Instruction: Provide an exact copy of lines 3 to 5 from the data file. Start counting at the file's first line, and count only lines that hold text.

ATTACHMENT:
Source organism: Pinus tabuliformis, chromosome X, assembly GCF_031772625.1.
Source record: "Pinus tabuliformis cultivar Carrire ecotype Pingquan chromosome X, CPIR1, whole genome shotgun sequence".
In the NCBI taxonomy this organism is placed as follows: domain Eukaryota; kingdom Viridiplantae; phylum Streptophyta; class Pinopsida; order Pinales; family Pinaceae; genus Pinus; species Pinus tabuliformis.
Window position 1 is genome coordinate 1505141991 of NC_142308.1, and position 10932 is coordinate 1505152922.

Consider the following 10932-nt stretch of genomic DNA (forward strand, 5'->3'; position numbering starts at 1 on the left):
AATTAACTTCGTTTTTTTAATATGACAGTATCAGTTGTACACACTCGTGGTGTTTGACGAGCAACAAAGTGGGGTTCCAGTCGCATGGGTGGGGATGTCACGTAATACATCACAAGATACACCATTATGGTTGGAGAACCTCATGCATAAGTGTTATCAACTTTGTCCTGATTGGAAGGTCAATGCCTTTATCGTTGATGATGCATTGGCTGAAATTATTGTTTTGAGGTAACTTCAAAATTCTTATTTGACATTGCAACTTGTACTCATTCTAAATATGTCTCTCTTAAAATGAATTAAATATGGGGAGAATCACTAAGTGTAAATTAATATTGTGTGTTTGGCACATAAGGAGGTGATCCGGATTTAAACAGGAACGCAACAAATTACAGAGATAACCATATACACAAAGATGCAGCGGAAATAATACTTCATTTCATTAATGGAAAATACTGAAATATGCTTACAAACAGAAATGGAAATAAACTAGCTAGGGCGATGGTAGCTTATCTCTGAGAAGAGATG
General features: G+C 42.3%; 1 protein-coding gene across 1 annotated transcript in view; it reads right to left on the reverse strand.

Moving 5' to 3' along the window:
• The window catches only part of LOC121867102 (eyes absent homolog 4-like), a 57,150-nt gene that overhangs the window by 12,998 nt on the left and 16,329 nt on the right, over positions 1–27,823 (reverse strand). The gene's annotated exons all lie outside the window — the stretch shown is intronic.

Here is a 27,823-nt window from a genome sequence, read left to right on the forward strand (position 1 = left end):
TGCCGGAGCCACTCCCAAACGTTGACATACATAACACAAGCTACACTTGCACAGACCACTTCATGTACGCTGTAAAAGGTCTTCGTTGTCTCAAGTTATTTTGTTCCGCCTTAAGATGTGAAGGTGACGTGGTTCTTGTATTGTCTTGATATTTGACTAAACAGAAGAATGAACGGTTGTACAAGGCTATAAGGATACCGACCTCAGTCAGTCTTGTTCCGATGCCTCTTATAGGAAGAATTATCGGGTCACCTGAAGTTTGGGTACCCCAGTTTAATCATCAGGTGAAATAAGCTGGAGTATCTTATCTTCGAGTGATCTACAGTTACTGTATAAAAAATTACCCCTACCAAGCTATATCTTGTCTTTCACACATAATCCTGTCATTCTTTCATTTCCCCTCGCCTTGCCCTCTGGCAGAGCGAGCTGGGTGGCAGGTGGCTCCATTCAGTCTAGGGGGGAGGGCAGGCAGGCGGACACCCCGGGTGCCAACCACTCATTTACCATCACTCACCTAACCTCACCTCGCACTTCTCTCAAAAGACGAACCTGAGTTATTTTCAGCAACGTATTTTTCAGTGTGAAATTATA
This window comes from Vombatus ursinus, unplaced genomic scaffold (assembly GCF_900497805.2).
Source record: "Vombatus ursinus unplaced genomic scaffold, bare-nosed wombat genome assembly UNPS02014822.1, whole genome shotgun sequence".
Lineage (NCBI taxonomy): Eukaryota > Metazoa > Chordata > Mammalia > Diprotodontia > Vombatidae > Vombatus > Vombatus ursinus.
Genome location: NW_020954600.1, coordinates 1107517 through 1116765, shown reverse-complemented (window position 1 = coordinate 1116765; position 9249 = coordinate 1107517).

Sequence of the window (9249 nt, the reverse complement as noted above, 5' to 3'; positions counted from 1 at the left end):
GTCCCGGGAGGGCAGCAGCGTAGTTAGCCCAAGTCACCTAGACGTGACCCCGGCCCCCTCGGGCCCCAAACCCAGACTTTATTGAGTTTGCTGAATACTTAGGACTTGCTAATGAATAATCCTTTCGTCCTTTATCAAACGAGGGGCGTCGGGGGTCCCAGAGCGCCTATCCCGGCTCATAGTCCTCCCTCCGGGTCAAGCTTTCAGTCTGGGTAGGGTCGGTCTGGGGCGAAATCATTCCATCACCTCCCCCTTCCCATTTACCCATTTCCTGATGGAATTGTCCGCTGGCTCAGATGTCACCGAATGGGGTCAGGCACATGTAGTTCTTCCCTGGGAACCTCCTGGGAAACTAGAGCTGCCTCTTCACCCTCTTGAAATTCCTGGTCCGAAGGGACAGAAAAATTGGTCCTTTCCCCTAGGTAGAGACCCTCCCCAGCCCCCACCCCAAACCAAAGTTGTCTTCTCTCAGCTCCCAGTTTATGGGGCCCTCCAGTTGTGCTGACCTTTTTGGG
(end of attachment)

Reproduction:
In the NCBI taxonomy this organism is placed as follows: domain Eukaryota; kingdom Viridiplantae; phylum Streptophyta; class Pinopsida; order Pinales; family Pinaceae; genus Pinus; species Pinus tabuliformis.
Window position 1 is genome coordinate 1505141991 of NC_142308.1, and position 10932 is coordinate 1505152922.

Consider the following 10932-nt stretch of genomic DNA (forward strand, 5'->3'; position numbering starts at 1 on the left):